Flashback Friday: A Salute to Tony Fernandez

In five years of putting together these Flashback Friday features, it’s strange to think very few of them have focused on the best shortstop to play for the Toronto Blue Jays.

This week, I’m hoping to rectify that injustice by featuring the man that suited up not once, not twice, not even thrice but four times for the Blue Jays: Mr. Tony Fernandez.

His name sits on the Level of Excellence at the Rogers Centre, and it’s for good reason; Fernandez was instrumental in the Blue Jays’ success and in many ways, he was the heart and soul of the Blue Jays in the mid-to-late eighties.


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Fernandez was brought to the Blue Jays by the way of famed scout, Epy Guerrero. The story is that many scouts overlooked Fernandez because he walked with a limp, but Guerrero saw a great deal of potential.

The Washington Post went in-depth to detail the history between Fernandez and Guerrero, which goes all the way back to when Fernandez was just 11 years old in the Dominican Republic when he used a milk carton as a baseball glove.

Guerrero paid out of pocket for Fernandez to have bone chips removed from his knee and subsequently signed him to a contract with the Blue Jays. That deal proved to be one of the most valuable amateur free agent signings in Blue Jays history.

It wasn’t long before Fernandez became the Blue Jays’ everyday shortstop. By 1985, he had become part of the young, Latin core that would propel the team to their first postseason berth.

Via Ron Bull/Toronto Star

By 1986, Fernandez cemented himself as one of the game’s best defenders by winning a Gold Glove Award. He also garnered his very first All-Star Game selection and settled in nicely as the Blue Jays’ new leadoff hitter.

While most will likely remember Fernandez for his glove, but he was also a switch-hitting offensive threat.

Fernandez holds the franchise record for most hits (1,583), most triples (72) and most singles (1,160).

By 1990, most of the players who were a big part of Blue Jays’ success had parted ways with the club: George Bell, Lloyd Moseby and Fernandez would all find themselves with other organizations.

Fernandez was famously packaged along with Fred McGriff to bring in Roberto Alomar and Joe Carter from the San Diego Padres. The rest was history, but it wasn’t too long before Fernandez would find his way back to the Blue Jays.


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Pat Gillick brought Fernandez back on June 11th 1993, and ultimately Fernandez would receive what many of his teammates didn’t in the mid-eighties: a World Series ring.

Fernandez walked as a free agent at the end of the 1993 season, but five years later in 1998, he embarked on his third tour with the Toronto Blue Jays by signing a two-year, $4.25 million contract.

Via MLBReports

Although his defensive skills had somewhat deteriorated, it was almost as if Fernandez had discovered the fountain of youth at the plate. He posted his two best offensive seasons of his career in 1998 and 1999.

In 1999, Fernandez flirted with .400 until the end of June and ultimately finished the season with a .328 batting average and 159 hits under his belt.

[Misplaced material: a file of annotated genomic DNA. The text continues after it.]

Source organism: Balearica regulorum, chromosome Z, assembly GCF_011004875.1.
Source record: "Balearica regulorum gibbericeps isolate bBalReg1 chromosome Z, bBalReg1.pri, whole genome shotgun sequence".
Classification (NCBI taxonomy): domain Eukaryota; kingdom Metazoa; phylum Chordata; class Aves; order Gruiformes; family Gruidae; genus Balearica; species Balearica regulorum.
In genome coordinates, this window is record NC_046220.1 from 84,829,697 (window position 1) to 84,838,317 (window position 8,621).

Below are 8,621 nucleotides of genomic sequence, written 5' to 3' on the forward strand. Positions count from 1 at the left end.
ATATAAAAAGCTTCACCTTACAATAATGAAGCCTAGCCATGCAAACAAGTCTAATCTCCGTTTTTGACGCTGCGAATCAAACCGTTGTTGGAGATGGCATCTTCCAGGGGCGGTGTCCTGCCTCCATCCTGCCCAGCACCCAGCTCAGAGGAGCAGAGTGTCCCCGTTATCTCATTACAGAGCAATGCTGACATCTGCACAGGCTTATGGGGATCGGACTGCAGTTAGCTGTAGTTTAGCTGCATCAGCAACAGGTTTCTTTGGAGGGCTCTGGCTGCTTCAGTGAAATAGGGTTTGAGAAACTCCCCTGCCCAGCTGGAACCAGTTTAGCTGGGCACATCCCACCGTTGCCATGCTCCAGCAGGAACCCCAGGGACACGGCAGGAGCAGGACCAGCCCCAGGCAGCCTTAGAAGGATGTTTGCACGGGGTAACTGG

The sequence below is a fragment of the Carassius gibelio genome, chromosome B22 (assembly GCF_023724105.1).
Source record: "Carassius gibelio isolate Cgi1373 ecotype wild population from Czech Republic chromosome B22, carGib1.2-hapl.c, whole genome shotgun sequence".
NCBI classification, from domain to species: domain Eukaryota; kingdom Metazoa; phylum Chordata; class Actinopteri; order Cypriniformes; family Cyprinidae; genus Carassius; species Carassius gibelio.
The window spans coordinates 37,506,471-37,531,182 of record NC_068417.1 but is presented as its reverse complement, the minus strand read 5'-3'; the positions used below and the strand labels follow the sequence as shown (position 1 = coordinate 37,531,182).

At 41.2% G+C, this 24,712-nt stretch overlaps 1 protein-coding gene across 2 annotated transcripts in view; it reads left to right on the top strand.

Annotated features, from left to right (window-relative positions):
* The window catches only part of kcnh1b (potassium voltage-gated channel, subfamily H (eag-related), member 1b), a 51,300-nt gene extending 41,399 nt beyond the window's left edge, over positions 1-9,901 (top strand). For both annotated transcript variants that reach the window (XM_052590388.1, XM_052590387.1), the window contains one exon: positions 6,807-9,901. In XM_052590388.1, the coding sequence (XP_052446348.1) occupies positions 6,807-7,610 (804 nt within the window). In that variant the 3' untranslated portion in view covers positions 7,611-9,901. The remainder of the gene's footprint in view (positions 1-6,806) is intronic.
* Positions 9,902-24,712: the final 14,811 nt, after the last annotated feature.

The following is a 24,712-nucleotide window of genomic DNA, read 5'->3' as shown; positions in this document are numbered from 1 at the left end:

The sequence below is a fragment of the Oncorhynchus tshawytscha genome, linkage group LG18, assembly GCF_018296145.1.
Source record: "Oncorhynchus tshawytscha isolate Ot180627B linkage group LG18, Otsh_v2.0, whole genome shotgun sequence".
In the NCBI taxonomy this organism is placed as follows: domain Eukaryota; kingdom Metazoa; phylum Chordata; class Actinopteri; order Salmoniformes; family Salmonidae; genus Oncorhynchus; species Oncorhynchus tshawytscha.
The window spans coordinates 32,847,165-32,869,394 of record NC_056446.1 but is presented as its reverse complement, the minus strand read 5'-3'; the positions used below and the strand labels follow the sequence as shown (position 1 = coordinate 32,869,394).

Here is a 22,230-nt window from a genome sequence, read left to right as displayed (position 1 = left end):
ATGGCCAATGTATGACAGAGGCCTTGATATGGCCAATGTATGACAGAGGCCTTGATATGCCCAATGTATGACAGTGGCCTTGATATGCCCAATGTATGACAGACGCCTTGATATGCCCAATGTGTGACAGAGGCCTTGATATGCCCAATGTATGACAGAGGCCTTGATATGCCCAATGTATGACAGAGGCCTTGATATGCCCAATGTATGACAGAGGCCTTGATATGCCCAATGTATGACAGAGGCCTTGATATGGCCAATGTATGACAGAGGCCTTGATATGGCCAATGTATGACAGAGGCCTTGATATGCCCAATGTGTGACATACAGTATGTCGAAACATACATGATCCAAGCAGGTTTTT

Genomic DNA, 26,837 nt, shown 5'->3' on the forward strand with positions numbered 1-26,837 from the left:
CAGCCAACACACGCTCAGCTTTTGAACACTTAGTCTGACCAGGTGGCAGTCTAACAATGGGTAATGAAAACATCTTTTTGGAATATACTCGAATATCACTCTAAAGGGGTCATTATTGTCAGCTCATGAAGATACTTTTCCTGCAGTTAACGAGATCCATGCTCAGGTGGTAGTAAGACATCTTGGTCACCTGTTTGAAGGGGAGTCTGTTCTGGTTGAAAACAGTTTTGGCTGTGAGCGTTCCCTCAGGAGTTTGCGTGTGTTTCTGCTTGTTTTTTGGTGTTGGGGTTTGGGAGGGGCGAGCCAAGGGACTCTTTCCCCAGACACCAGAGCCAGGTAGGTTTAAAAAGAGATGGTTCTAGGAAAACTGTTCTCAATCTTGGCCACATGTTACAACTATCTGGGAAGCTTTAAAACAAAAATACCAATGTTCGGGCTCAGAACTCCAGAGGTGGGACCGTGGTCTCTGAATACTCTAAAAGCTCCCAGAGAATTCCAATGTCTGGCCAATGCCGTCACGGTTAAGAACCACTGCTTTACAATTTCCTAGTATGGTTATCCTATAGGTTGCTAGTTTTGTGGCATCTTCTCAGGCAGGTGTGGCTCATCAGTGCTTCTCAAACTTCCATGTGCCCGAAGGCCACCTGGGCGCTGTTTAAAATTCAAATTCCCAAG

Fernandez spent the 2000 season in Japan before signing with the Blue Jays mid-way through the 2001 season. At 39 years old, they used predominantly him as a pinch hitter, but Fernandez had the odd start at DH.

While many Major Leaguers rarely get the opportunity to leave the game on their own terms, Fernandez did. His career came full circle with the Blue Jays, and they even had a day in his honour on September 23rd, 2011 as played out his final days in the big leagues.


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The lasting image I’ll always remember of Fernandez is him high-fiving Bell in the outfield as they secured the final out to win the AL East in 1985.

Via Colin McConnell/Toronto Star

If you go back and watch the replay of that final catch, even though Bell was parked under the ball, you can see Fernandez making his way into left field just in case. Fernandez said the reason for that was “he just wanted to make sure Bell didn’t drop the ball”.

Fernandez played for the Blue Jays during three distinct eras; the expansion club that rose to prominence in the mid-eighties, the World Series Champions of the early 90s, and the new era of Blue Jays baseball in the late 90s.

A few years ago at BJH, we attempted to crown the quintessential Blue Jay of all time, and friend of the blog Mr. Zubes made this eloquent case for Fernandez. It’s a far better tribute than I could ever write.

“The beginning of the Tony Fernandez era was the beginning of winning baseball in Toronto. He represents what attracted so many people to the Jays in the first place. He helped this city fall in love with baseball with flair and fun in the field.

His sidearm throw across the diamond was money in the bank every time. Hailing from the Dominican Republic, Fernandez also represents Toronto as a prime example of a place for Latin baseball players to thrive and be celebrated.

Who else provides a link between the teams of the 80s, the World Series years and the wilderness years of the late nineties. The fact that Tony seemed to save his best hitting years for his three different tour of duties with the Jays cements him in my mind as the quintessential Blue Jay.”

Image courtesy of Focus on Sports/Getty Images

Ian Hunter

Ian has been writing about the Toronto Blue Jays since 2007. He enjoyed the tail-end of the Roy Halladay era and vividly remembers the Alex Rodriguez "mine" incident. He'll also retell the story of Game 5 of the 2015 ALDS to his kids for the next 20 years.

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